“A study conducted by Masarat in the period from February to December 2017 shows that Iraqis received 37 hate messages per day from various media outlets during the run-up to the parliamentary elections. This soared to an average of 76 hate messages per day during the referendum on the independence of Kurdistan. The Centre for Countering Hate Speech and the Institute for the Study of Religious Diversity are therefore two ways of responding to the challenges imposed by widespread hate and ignorance of ‘the other’…
“The institute is an attempt at reform, with the aim of eliminating negative religious stereotypes and prejudices. The idea is to prevent the preferential treatment of one particular religion—as the ‘best’ or the ‘dominant’ faith—over others and actively work against the introduction of religious monopolies.” 

Mr. Salloum, who, with others, has invested 15 years in research on the promotion of religious diversity in Iraq, was awarded the prestigious Stefanus International Prize for religious freedom in Oslo, Norway, in September of 2018. The Stefanus award was presented:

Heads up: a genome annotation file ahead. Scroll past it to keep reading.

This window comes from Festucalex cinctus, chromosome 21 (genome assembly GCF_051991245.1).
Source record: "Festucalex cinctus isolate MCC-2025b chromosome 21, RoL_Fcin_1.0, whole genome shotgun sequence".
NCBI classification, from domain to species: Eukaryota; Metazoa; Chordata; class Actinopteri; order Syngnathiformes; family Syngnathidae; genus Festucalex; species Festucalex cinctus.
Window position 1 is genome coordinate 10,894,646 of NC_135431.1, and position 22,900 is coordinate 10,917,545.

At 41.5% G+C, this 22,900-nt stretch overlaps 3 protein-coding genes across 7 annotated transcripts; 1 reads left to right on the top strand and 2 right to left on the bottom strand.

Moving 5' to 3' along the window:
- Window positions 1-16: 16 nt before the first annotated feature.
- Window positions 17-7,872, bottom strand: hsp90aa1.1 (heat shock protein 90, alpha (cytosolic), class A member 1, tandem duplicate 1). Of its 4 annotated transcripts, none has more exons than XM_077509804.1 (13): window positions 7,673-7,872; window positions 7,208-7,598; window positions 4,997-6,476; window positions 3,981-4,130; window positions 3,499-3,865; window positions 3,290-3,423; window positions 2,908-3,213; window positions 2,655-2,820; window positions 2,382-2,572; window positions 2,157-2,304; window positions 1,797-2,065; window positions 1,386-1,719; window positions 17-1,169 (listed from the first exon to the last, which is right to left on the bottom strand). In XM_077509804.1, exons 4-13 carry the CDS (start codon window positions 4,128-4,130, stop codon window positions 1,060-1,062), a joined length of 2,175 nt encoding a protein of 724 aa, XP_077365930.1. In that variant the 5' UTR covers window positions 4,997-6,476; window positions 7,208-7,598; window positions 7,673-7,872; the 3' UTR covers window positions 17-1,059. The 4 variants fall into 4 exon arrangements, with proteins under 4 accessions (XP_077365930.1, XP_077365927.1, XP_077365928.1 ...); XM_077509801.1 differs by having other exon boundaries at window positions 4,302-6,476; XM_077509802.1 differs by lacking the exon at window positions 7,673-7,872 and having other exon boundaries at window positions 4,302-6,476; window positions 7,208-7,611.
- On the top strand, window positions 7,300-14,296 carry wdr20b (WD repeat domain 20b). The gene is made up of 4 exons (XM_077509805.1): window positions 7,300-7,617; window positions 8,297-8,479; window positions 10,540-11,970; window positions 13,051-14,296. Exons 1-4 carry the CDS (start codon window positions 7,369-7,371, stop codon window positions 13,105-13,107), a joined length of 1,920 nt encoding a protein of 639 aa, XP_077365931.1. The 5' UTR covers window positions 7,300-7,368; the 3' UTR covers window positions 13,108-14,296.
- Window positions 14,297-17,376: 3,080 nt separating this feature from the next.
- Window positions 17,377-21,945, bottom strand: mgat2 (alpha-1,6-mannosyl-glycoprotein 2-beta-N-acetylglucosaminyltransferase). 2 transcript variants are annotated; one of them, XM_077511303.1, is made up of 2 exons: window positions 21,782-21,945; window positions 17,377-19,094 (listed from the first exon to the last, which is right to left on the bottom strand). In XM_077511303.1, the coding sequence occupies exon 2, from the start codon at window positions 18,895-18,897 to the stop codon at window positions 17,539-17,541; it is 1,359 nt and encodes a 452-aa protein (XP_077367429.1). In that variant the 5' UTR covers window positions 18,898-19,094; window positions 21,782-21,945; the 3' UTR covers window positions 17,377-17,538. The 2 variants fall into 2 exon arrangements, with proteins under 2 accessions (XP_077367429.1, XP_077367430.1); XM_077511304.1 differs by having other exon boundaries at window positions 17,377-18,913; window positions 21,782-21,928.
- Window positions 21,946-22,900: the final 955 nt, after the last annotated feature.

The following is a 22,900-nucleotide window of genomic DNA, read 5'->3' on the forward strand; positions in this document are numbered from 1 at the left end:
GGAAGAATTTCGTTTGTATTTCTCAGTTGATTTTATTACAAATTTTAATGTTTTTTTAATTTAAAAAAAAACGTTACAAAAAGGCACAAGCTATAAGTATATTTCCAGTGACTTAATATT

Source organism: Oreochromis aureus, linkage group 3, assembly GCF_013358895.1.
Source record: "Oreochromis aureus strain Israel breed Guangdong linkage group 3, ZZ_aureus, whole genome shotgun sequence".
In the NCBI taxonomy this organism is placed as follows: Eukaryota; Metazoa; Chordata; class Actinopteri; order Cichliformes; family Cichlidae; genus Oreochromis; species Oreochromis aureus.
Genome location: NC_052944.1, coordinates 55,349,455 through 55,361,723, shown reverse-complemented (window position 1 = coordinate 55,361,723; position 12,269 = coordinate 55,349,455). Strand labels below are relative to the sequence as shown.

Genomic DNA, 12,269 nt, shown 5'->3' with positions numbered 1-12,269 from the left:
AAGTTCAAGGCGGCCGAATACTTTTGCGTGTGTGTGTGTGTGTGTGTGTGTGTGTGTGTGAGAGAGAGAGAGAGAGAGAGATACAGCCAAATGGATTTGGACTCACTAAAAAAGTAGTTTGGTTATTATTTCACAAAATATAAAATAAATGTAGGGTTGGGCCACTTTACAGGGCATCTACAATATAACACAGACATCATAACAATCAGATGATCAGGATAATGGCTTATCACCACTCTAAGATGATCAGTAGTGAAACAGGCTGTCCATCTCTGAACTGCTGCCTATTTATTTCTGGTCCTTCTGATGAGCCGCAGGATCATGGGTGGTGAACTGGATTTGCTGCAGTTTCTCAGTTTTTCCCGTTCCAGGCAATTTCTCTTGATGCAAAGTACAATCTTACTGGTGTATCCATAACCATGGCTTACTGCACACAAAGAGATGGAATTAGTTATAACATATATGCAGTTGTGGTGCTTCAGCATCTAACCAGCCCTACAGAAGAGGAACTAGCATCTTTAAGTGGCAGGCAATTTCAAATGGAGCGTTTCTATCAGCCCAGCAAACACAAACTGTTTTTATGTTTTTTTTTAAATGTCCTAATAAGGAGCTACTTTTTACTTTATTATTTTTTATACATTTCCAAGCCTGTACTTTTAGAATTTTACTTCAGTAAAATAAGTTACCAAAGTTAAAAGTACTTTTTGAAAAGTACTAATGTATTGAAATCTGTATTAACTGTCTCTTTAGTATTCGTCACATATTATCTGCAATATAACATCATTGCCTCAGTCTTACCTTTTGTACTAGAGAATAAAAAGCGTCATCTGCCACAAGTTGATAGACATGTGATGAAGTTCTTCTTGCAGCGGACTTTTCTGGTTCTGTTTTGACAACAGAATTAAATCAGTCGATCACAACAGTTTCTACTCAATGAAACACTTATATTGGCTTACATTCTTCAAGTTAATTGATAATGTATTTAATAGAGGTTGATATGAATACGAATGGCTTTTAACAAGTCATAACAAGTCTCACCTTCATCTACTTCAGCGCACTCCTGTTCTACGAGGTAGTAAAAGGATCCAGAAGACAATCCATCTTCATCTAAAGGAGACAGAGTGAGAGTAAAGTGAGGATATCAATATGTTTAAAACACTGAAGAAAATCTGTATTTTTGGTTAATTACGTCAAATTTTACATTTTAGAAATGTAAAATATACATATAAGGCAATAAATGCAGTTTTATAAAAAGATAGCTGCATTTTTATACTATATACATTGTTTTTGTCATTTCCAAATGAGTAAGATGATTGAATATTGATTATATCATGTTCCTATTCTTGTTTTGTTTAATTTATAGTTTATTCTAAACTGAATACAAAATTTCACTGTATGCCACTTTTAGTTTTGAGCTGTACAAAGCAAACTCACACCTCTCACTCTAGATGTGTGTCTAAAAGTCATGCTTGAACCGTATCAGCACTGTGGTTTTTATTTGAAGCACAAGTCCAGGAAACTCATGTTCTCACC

“…to Mr. Salloum and Dominican priest Father Ameer Jiji as a culmination for their continuous and diligent work in the field of religious freedoms, spreading the culture of dialogues and the acceptance of the Other in Iraq throughout more than 14 years …establishing the Iraqi Council for Interfaith Dialogue, as well as the National Center for Combating Hate Speech this year….” (

Mr. Salloum hopes to alter the prevailing perception that oil is the main source of wealth in Iraq and instead bring more emphasis to the wealth of religious culture and tradition:

“The main concept behind the launch of this institute is the need to alter attitudes towards diversity management, presenting diversity as a source of wealth and not as a source of division. Rather than oil, which has brought us only conflict and corruption, the institute seeks to promote diversity as our undying source of wealth. Rather than simply investing in the rich history of Islam and Christianity, we are also seeking to include Iraq’s historic Jewish heritage, as well as the legacy of the Mandaeans, followers of John the Baptist, a religious minority that has lived in Iraq for more than two thousand years.